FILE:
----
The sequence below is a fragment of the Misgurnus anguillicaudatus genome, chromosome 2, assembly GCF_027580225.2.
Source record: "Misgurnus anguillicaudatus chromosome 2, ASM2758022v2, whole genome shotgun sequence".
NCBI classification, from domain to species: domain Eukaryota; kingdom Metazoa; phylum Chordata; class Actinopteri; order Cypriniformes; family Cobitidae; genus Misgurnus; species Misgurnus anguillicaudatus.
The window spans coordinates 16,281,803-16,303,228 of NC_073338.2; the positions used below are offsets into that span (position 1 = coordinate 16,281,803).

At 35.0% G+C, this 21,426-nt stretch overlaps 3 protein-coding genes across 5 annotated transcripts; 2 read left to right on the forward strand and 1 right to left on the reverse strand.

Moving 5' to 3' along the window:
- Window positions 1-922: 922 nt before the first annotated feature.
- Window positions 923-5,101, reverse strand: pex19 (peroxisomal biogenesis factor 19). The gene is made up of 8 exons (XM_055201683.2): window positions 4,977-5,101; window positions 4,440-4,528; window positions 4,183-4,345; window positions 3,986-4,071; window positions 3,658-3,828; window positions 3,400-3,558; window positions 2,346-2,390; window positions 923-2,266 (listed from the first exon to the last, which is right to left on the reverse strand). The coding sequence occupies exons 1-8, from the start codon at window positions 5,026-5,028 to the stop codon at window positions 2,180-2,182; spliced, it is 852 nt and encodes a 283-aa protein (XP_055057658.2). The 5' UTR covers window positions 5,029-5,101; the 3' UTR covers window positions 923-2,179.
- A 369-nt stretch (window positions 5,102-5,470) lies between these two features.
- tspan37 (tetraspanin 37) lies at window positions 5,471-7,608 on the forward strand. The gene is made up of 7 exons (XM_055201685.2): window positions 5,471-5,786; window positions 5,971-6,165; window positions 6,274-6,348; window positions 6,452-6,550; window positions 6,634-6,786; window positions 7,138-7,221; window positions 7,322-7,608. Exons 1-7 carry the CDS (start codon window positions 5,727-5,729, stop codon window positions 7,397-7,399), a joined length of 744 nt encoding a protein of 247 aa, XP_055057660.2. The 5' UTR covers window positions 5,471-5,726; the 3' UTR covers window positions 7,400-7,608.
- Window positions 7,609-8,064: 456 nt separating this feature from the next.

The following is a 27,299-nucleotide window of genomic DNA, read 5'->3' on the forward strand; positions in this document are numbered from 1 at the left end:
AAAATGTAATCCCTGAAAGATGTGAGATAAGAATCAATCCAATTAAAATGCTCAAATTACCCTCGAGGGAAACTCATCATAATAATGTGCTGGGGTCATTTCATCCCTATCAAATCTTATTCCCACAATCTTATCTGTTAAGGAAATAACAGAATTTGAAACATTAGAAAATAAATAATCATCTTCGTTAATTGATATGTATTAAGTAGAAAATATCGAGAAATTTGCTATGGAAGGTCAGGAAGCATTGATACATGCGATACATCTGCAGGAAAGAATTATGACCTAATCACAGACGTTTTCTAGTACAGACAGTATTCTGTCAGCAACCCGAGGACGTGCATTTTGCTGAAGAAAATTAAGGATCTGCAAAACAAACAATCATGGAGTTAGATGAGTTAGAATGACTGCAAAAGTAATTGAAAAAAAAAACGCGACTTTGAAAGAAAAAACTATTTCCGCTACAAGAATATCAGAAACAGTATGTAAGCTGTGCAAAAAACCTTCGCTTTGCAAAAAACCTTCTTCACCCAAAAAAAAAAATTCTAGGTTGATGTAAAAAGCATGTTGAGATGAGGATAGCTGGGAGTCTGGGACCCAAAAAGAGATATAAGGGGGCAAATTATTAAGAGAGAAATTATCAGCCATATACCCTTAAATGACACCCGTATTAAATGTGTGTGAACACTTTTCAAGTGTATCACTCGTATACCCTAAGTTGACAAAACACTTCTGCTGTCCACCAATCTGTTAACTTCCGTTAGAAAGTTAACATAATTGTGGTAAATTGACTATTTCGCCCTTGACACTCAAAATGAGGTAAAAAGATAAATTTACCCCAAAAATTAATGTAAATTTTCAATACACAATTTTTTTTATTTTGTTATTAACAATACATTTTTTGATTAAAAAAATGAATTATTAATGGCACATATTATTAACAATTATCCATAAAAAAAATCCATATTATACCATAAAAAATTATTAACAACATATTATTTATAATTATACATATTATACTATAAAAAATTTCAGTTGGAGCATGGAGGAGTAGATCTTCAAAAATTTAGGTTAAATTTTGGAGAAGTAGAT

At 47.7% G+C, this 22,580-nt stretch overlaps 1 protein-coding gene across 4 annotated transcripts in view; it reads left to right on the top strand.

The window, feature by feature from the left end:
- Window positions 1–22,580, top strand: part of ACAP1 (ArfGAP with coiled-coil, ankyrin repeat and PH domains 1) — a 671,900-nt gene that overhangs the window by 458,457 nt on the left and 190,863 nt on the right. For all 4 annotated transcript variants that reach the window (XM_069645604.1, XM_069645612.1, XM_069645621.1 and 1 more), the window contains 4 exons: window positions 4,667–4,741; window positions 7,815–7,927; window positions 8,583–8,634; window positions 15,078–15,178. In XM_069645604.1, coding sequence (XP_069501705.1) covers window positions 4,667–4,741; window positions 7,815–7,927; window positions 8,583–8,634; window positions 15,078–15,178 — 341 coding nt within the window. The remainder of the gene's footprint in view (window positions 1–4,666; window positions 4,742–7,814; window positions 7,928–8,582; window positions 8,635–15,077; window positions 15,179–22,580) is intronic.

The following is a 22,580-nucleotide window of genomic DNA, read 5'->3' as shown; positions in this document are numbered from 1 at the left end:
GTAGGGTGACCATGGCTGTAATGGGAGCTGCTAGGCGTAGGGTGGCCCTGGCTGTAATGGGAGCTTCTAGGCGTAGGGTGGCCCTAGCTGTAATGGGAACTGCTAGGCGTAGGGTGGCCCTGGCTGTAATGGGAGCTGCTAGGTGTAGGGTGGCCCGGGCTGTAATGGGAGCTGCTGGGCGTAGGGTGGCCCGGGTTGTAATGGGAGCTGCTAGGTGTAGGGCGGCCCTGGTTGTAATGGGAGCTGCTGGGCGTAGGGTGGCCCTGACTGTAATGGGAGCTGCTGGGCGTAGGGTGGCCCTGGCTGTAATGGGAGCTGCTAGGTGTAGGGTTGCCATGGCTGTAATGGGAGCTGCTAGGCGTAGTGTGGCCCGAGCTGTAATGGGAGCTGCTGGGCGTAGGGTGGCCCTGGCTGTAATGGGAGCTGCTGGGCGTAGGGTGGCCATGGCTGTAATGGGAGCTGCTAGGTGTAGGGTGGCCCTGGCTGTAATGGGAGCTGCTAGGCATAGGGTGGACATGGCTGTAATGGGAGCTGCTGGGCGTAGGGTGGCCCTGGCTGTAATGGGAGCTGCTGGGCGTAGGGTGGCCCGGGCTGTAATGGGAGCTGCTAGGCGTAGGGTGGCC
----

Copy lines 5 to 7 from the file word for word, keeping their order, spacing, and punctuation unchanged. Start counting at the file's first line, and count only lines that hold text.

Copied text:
At 35.0% G+C, this 21,426-nt stretch overlaps 3 protein-coding genes across 5 annotated transcripts; 2 read left to right on the forward strand and 1 right to left on the reverse strand.

Moving 5' to 3' along the window:
- Window positions 1-922: 922 nt before the first annotated feature.